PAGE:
We start from this premise: that the vast majority of teachers are dedicated, skilled and effective. When we encounter them in the classroom and in the community, we almost always come away impressed. When we talk with students, we almost always find that teachers are important sources of inspiration and growth.
We also start with this premise: that teacher tenure is an important tool to safeguard educators in a profession where free thought and innovation must be encouraged.
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We also start with this preconception: The argument used earlier this month by Los Angeles Superior Court Judge Rolf M. Treu to strike down California's tenure system seems a bit of a stretch. He posited that the tenure requirement is unconstitutional because, he maintains, the failure to dismiss incompetent teachers undermines the idea that students should have an equal educational opportunity. It seems to us that no system would meet that standard because some teachers by the simple nature of things are going to be somehow better than others or more educated than others or more experienced than others.
All of that said, we do welcome Treu's ruling as an impetus to review current tenure policies and the thinking behind them. If it prompts a thoughtful public discussion of tenure, that would be a good thing.
We do not espouse elimination of tenure, but we do think the system likely needs to be refined.
Eight years ago, the Small Newspaper Group published an award-winning investigation that exposed widespread problems with Illinois' teacher-tenure system. Of the many powerful findings in the report, we were most stunned by this one: Of more than 95,000 tenured teachers in Illinois, an average of only two a year are terminated for poor performance. Such an astounding ratio is, quite frankly, hard to believe.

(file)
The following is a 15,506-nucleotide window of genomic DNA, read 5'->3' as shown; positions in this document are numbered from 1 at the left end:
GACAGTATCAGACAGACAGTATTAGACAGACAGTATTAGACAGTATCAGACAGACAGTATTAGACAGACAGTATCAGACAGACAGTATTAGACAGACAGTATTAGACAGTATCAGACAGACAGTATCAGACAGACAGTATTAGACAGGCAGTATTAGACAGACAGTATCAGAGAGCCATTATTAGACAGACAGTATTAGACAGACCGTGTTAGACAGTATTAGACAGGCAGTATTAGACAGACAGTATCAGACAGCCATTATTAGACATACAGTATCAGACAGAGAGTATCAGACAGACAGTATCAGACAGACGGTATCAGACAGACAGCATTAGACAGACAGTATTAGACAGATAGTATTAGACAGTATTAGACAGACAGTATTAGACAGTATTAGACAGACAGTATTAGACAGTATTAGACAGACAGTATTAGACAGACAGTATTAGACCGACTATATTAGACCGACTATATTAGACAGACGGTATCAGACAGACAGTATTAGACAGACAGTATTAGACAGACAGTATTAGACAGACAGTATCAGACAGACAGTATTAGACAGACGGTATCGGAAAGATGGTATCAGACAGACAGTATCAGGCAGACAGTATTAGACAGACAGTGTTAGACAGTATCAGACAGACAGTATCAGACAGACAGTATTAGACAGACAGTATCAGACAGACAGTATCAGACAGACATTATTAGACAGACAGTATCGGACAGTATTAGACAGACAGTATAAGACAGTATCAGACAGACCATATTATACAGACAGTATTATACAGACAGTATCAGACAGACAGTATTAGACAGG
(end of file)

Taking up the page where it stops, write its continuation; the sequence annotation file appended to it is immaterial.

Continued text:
Every profession has its share of poor performers, including some who eventually must be fired because they can't bring their performance up to acceptable levels. Every profession has that.
Why would the teaching profession be any different?
It is not a knock on the many good teachers to suggest that there may be a few who are incompetent or unmotivated any more than it is a knock on, say, the many good doctors to suggest that there are some who shouldn't be practicing medicine.
We begin with the premise that all of us -- concerned educators as well as concerned parents, taxpayers and citizens -- have the best interests of the students at heart. That is what is most important.
In that spirit, let's have a thoughtful review and discussion of tenure: How can we maintain the worthwhile safeguards it provides while ridding ourselves of any shields for incompetence that might exist?